A time for reflection

Learning from your mistakes can be a bit painful. Learning from the mistakes of others is already more comfortable, and almost as beneficial. The off-season is a perfect time to review accident reports and learn from them.



“The more you inform yourself about the consequences of the mistakes that others have made, the more you are able to project yourself and say to yourself: “Hey, the person is like me,” says mountain guide Dominic Asselin. We often have the vision that those who die or have accidents are imbeciles, or that they have zero experience. Yes, sometimes that’s it, but in their heads, they thought they had experience, they thought they were dealing with that. »

Reading accident reports allows you to see the errors made.

“It takes us away from a kind of magical thinking that places the cause on external factors: equipment breakdowns, exceptional situations that we could not have predicted,” says Mr. Asselin. But the majority of accidents are rather linked to a chain of decision-making, to inexperience, to fatigue. »

In the world of climbing and mountaineering, the American Alpine Club publishes each year Accidents in North American Climbinga report that analyzes accidents that occurred in the United States, Canada and Mexico, reported by guides, by rangers or by the participants themselves.

PHOTO MARTIN CHAMBERLAND, LA PRESSE ARCHIVES

The SERAC platform offers accident reports in the Alps.

A compilation shows that in 49% of cases, falling is the main cause of accidents in climbing and mountaineering.

Equipment breakdown is the main cause in only 0.2% of cases. This is less than being struck by lightning (0.65% of cases).

The Camptocamp site hosts a platform for sharing experiences of accidents and incidents in the mountains, SERAC. The stories and analyzes are in French and mainly come from the Alps. Some events are dramatic (avalanches), others more benign (route errors), but all are analyzed with the same rigor. We note the weather and terrain conditions, we evaluate the physical preparation and technical level of the participants, we examine their motivations. We study group management, level of attention, risk assessment. We highlight the elements that aggravated the consequences of the event and those that attenuated them.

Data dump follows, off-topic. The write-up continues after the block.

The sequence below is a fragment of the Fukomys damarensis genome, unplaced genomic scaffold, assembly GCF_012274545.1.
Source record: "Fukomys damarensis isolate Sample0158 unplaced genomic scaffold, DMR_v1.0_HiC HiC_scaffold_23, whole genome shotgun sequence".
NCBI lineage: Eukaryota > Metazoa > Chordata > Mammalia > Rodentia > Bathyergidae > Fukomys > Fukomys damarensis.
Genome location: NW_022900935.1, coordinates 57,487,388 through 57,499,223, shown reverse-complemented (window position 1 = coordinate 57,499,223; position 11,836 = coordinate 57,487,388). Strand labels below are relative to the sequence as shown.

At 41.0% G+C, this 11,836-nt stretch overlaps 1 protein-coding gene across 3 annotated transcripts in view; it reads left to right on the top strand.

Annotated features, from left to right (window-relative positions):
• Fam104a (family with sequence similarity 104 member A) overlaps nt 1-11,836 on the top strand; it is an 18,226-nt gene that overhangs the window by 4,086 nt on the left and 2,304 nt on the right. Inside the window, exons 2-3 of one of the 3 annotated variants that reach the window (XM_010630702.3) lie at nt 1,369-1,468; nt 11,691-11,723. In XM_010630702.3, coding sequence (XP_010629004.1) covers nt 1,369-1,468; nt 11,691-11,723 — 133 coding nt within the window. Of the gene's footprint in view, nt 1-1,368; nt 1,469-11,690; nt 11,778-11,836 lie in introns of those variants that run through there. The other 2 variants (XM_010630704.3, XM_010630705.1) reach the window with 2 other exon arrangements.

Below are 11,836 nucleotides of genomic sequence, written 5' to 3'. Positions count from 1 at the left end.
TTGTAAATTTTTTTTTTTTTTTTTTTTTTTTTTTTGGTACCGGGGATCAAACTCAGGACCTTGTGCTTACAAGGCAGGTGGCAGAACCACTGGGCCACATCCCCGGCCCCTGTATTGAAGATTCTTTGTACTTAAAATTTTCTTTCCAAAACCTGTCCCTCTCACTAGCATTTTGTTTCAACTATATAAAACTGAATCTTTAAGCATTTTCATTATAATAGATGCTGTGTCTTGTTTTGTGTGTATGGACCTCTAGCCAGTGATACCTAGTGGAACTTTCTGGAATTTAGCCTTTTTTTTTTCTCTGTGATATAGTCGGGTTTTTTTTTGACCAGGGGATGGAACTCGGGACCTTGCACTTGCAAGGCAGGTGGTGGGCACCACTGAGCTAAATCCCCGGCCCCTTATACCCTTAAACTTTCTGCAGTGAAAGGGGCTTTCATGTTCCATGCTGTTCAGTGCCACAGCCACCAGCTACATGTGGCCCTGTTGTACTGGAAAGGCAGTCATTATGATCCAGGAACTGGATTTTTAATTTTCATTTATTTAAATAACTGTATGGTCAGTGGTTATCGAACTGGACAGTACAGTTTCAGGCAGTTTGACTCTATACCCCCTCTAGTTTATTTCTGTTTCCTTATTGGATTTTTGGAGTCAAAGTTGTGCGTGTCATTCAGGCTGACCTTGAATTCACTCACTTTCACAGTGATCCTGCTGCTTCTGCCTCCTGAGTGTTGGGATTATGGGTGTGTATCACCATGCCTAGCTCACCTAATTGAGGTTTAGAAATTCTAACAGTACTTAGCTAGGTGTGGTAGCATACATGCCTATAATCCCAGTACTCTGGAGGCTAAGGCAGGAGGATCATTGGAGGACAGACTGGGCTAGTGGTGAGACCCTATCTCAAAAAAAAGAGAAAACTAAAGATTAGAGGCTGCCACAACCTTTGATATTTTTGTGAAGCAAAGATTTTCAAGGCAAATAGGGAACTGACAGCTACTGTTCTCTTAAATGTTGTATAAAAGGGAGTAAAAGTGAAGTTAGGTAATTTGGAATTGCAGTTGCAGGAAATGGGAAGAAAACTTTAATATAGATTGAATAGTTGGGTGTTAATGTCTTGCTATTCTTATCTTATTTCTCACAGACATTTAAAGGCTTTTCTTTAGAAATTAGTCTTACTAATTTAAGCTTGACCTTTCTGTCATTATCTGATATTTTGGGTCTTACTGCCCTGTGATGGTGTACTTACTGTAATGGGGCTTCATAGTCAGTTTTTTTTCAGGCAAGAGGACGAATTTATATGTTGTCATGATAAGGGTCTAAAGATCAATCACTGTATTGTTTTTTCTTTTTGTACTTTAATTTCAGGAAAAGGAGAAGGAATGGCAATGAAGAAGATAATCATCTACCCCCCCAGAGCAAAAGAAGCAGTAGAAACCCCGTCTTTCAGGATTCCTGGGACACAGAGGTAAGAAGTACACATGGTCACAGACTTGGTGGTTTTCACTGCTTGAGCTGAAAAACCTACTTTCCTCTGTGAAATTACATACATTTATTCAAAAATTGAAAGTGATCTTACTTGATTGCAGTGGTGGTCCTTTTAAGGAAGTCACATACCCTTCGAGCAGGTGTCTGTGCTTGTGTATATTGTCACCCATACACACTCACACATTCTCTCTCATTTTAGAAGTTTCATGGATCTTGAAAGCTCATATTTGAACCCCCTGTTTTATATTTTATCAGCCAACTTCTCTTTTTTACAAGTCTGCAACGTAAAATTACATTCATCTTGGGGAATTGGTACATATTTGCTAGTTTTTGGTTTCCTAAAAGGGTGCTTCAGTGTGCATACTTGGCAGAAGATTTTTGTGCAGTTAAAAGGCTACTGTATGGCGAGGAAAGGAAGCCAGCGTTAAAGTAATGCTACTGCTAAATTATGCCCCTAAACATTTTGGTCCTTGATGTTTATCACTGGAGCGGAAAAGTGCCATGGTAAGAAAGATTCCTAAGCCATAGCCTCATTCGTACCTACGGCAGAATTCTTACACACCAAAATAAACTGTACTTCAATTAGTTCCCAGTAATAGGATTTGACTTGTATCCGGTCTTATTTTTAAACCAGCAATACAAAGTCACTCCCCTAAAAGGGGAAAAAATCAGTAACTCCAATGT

A French mountaineer, Maud Vanpoulle, wrote a doctoral thesis on “the accidentology of mountain sports” based on testimonies posted on SERAC. She has published two articles on the Montagne Magazine website which popularize her work. She is talking about mountain sports, but it is easy to transpose her conclusions to other sports, such as hiking.

She thus speaks of factors which play a role in accidents, such as a perception of ease, greater difficulty than expected, a loss of energy which reduces vigilance and affects the decision-making process.

PHOTO HUGO-SÉBASTIEN AUBERT, LA PRESSE ARCHIVES

The factors that play a role in mountain accidents can also appear on hikes in less extreme terrain.

And there is what she calls the weight of the goal: the desire to reach the top, whatever the cost. Even if it means ignoring worrying signs, such as deteriorating weather or extreme fatigue among one of the participants. Especially if you have put a lot of time and money into the project.

People are much more willing to die with me on the more expensive trips I sell than on the cheaper trips. I tell them: “OK, let’s say you die. There’s no one who’s going to say that at least you died for $14,000.”

Dominic Asselin, mountain guide

Another good source of accident reports is the New York State Forest Ranger Weekly Report. Their stories above all highlight a lack of preparation, like this one, relating an event (an ankle injury) that occurred on March 9 on Mount Whiteface.

“When the rangers reached the three hikers from Quebec, they found that the injury was not serious, but that the hikers were ill-prepared for the conditions. Only one of the three had crampons and all were wearing leggings without an additional layer of pants. Additionally, the hikers did not have headlamps or navigation aids and were out of water. »

The report concludes, diplomatically, that after returning the hikers to safety, the rangers educated them about the importance of being well prepared.

Consult the SERAC platform

Consult the analysis on rock mountaineering by Maud Vanpoulle

Consult the analysis on mountaineering in snow and ice by Maud Vanpoulle

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Lisa


reference: www.lapresse.ca

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